What Are You Good At?

Tip of the MorningDawn played soccer, lacrosse and was a gymnast as a child. At age 13 she dropped soccer and lacrosse and, with the enthusiastic support of her parents, devoted herself to being a gymnast. She was a very good gymnast. It got her a partial scholarship to college. Her parents were happy about that. Dawn is 21 years old now. She just finished her junior year in college. Her major is Accounting. She’s interning part-time, over the summer, at a prestigious CPA firm. After only a few weeks interning, she’s beginning to think she may not like being a CPA. It’s not for her. She has no passion for it. She longs for something else. Dawn doesn’t know what to do. She’s unhappy.

Pete played baseball and basketball as a child. He was a stand out pitcher and guard on his varsity high school team. Unfortunately, Pete was unable to get any college scholarships. Because his parents were poor, Pete was unable to go to college. Pete is 28 now. He went into construction right out of high school. He realizes now, he doesn’t like his job. He longs for something else. Pete is a new dad. He doesn’t know what to do. Pete’s unhappy.

Katie was an outstanding tennis player as a child. She, and her parents, focused much of their time and resources on Katie’s tennis, which she continued playing throughout college. Katie went on to get a graduate degree in education. Katie, now 35 and a mom with two kids, has worked as a high school teacher for ten years. She does not like her job. She’s thinking about a career change but doesn’t have any idea what that new career should be. Katie is very unhappy.

Sound familiar? Dawn, Pete and Katie are representative of the vast majority who do not like their jobs. According to a 2012 survey conducted by “Big 4” accounting firm Deloitte, 80% of those surveyed did not like their jobs. In another survey conducted by Gallup in 2013, 63% of the 230,000 employees in the survey said they were unhappy with their jobs.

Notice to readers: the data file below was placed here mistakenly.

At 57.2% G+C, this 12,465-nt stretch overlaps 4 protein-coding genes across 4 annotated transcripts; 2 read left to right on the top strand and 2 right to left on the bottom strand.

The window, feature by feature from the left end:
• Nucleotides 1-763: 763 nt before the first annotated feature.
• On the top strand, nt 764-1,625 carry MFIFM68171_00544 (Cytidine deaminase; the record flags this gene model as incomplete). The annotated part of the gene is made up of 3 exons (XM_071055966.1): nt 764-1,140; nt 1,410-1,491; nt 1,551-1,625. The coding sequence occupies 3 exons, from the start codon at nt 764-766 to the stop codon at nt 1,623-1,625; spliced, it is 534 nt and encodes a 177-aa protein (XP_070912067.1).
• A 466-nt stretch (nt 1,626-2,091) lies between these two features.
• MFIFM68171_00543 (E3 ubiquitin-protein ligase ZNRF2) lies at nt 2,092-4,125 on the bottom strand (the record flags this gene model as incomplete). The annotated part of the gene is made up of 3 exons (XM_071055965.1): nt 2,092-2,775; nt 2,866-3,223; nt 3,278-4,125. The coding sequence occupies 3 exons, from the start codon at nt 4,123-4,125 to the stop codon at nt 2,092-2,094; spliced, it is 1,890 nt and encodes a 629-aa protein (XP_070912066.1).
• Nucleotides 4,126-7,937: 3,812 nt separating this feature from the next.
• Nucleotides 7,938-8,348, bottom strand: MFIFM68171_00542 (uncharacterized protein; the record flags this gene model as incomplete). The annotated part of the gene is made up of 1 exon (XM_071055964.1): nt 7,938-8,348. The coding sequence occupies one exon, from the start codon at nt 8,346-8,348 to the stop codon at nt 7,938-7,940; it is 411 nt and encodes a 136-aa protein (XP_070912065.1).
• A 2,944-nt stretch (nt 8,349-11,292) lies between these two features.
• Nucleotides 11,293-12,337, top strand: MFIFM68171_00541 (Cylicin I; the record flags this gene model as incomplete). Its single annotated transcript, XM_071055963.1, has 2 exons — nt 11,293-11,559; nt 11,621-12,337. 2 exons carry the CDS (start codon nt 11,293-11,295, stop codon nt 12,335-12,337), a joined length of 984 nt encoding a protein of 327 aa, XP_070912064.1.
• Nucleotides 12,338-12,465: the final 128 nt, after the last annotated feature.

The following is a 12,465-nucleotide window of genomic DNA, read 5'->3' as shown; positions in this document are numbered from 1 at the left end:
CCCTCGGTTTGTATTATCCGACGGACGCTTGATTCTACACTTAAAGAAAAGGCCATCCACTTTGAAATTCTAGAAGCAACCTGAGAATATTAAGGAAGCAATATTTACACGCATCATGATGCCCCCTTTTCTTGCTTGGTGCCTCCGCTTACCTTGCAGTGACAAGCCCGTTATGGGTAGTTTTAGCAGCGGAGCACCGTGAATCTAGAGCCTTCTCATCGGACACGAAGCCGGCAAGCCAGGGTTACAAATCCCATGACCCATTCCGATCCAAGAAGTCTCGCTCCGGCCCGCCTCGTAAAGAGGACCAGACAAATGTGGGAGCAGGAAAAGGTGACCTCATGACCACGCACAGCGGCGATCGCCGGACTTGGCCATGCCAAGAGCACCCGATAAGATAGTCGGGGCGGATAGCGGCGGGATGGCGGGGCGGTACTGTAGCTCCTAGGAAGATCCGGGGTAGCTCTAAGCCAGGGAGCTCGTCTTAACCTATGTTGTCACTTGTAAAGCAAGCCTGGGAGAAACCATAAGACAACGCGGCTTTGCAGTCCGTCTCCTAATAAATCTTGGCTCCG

What happened? What went wrong?

As children, most are never exposed to enough diverse activities which can help lead to the discovery of some innate, god-given talent, or something they like doing.

Experimentation is the only way to discover your innate talents or your passions in life. Your  innate talents or passions are revealed any time you try something new and one of two things happens:

  1. It comes easy to you – this is life’s way of telling you that you have some innate, natural talent for doing something.
  2. You love it – when you really enjoy doing something, when it grabs hold of your emotions, this is life’s way of telling you that you have found a passion.

So, what do you do now that you’re an adult?

The key to finding a hidden talent, or some passion, is to focus on one new activity every three months. If it comes easy or you enjoy it, then you may be on to something big. If it doesn’t, then you move on. You can do your experimentation before or after your work hours. I discovered my unknown writing talent in the early morning hours of 2008/2009. I’ve been writing ever since and will continue doing so until the day I die, even if I never make another dollar.

When you find your hidden talent or find something you are passionate about, everything about your life will change. Your thinking will change. You will find clarity of vision. You will become hopeful. Life will become exciting. And you will find happiness and fulfillment.

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Thomas C. Corley About Thomas C. Corley

Tom Corley understands the difference between being rich and poor: at age nine, his family went from being multi-millionaires to broke in just one night, due to a catastrophic fire that destroyed his Dad's thriving business. For fourteen years they struggled with poverty. There were eleven in Tom's family, and they lived in constant fear of losing their home.